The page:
NASA's Cosmic Children: Taking Stock of a Growing Interplanetary Fleet

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An artist's rendering of the Voyager probe on the outer limits of the heliosphere

Dissing NASA has never been easier. The space shuttles were — how to put this charitably? — imperfect vehicles. The space station is a gorgeous, $100 billion machine that has been hard at work since 1998 doing, um, something or other. As for NASA's next generation of manned rockets? Don't look now, but the launchpads are bare.

But there's more to NASA than its dreary and drifting manned program. There are the robots too. Last week's launch of the SUV-sized Mars Curiosity rover generated plenty of well-deserved coverage, as did reports of the progress the 34-year-old Voyager 1 and 2 probes are making in their quest to become the first spacecraft to leave the solar system.

Left unmentioned, however, was that Curiosity and the Voyagers are by no means the only chicks in the NASA flock out there exploring. Indeed, interplanetary space is more populated than ever by American machines. Mercury, the moon, Mars, Jupiter, Saturn and Pluto are all being studied up close by NASA probes or are about to be — a government-funded winning streak that's easy to forget in an era in which bashing Washington and dismissing science are too often the political order of the day.

NASA's hot hand in the unmanned space game can be traced back to the summer of 1997 when the Sojourner rover landed on Mars. The pint-sized machine was no bigger than a microwave oven, but the pictures it beamed back were dazzling and the mere fact that the thing could move — tire tracks in the Martian soil! — captivated space watchers.

But Pathfinder's success had deeper roots — stretching back to the first days of the tenure of NASA administrator Daniel Goldin, who ran the agency from 1992 to 2001. Goldin declared an end to the days of the Cadillac space probes — unmanned ships costing $1 billion each and typically launched in pairs in case one of them failed — and instructed engineers to build their spacecraft for a few hundred million each and to use off-the-shelf parts whenever possible. "Better, faster, cheaper" is how he labeled the new ethos — a slogan that grumbling engineers quickly lampooned as "Better, faster, cheaper: pick two."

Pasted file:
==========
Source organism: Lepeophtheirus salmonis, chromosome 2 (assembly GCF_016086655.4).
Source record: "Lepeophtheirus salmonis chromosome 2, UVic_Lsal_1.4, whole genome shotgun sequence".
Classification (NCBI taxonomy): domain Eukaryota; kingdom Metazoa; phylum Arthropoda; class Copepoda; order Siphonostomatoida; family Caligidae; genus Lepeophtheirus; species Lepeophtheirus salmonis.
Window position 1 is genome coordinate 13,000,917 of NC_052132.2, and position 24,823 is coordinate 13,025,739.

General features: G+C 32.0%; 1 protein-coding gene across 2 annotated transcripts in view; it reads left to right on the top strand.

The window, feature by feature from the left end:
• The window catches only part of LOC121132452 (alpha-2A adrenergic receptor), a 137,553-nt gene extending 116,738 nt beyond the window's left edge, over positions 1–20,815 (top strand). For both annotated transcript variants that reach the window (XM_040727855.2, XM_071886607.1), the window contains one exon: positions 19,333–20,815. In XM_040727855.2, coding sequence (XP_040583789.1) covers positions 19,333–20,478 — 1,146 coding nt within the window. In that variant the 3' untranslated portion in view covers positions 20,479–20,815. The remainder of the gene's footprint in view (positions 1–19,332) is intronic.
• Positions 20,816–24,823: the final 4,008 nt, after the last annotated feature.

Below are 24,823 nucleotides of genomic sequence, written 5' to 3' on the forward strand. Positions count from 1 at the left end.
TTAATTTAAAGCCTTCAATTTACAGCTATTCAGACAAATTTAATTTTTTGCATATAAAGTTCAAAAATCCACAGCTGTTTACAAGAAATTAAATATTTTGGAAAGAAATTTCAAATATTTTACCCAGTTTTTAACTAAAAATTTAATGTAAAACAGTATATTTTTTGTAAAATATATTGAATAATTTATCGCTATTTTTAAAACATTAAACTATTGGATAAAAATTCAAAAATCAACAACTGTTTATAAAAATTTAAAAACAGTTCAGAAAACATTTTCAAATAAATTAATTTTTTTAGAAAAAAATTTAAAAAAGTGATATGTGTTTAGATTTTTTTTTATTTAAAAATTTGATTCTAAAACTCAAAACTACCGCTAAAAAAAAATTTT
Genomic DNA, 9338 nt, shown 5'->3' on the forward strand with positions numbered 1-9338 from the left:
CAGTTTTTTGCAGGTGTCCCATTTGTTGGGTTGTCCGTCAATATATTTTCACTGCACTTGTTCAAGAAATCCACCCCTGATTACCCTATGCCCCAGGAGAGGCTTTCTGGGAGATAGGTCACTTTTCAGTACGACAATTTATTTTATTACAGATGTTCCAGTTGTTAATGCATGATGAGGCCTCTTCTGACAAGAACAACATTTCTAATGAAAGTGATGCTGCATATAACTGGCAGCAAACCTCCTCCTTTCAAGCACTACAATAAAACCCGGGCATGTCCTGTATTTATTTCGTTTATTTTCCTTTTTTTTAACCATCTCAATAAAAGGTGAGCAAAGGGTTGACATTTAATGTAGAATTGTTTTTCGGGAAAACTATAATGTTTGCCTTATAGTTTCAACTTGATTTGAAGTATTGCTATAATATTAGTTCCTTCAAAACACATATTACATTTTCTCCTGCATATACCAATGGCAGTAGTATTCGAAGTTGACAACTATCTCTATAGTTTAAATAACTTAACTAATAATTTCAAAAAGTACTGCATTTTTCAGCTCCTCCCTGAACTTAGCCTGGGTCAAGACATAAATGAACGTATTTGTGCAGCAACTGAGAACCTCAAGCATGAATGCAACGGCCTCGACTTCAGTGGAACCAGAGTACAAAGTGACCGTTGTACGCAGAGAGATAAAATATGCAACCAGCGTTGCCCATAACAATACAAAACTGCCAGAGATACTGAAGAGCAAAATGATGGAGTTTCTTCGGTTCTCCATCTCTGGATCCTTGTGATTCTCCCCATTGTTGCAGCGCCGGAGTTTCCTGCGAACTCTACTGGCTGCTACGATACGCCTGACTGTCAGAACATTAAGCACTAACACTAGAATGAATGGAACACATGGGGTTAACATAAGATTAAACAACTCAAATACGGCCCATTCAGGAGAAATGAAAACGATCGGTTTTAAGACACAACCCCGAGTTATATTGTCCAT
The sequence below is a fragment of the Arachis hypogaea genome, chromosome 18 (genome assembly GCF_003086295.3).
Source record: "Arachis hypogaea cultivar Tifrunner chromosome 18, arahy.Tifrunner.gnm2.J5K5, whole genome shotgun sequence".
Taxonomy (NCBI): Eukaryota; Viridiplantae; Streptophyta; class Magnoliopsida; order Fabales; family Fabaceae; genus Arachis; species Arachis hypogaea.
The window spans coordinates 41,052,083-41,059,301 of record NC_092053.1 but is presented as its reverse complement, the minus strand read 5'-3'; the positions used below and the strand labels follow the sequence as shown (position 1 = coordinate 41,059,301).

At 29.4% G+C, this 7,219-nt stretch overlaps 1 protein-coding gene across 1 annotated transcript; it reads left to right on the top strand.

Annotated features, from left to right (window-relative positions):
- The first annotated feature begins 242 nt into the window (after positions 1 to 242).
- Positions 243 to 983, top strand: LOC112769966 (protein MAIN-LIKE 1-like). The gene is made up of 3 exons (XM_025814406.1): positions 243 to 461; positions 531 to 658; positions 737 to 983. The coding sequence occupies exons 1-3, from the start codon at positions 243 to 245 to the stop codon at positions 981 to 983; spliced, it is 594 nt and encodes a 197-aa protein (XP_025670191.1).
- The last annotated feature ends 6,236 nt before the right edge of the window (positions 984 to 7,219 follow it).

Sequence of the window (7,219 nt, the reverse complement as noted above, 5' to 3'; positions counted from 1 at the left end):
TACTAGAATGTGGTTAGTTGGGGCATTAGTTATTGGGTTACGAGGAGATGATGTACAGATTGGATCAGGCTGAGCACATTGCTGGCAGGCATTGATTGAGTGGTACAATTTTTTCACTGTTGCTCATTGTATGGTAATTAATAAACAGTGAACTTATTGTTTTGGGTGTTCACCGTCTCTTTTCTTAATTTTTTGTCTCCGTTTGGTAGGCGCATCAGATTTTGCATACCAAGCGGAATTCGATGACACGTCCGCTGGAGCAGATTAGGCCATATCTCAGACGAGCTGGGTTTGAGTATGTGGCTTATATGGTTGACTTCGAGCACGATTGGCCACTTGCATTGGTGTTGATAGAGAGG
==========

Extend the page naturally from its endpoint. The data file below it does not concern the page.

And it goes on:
Two failures of Mars probes, in 1998 and 1999, seemed to vindicate the skeptics, but NASA quickly found its footing, and two orbiters, one stationary lander and two more rovers have all followed successfully. That multiship program is about more than just putting points on the board. The various Mars ships often work in tandem, with the orbiters helping to relay signals back from the landers, as well as scouting out new sites for other ships still to come. Curiosity, for example, is bound for the Gale Crater, a massive formation in Mars' eastern hemisphere that orbital reconnaissance has shown was once deluged with water. That's exactly the kind of place you want to go when you're looking for signs of extinct — or even extant — life.

Mercury has not gotten nearly as much attention as Mars, but the innermost planet will take what it can get, having been largely ignored since the Mariner 10 spacecraft made three flybys in 1974. The Messenger probe, launched in 2004, was designed to make up for that. The ship executed three flybys of its own in 2008 and 2009, and in 2011 became the first spacecraft ever to orbit the planet. Just two weeks ago, NASA announced that the ship is functioning so well that its prime mission will be extended for a year, to March 2013.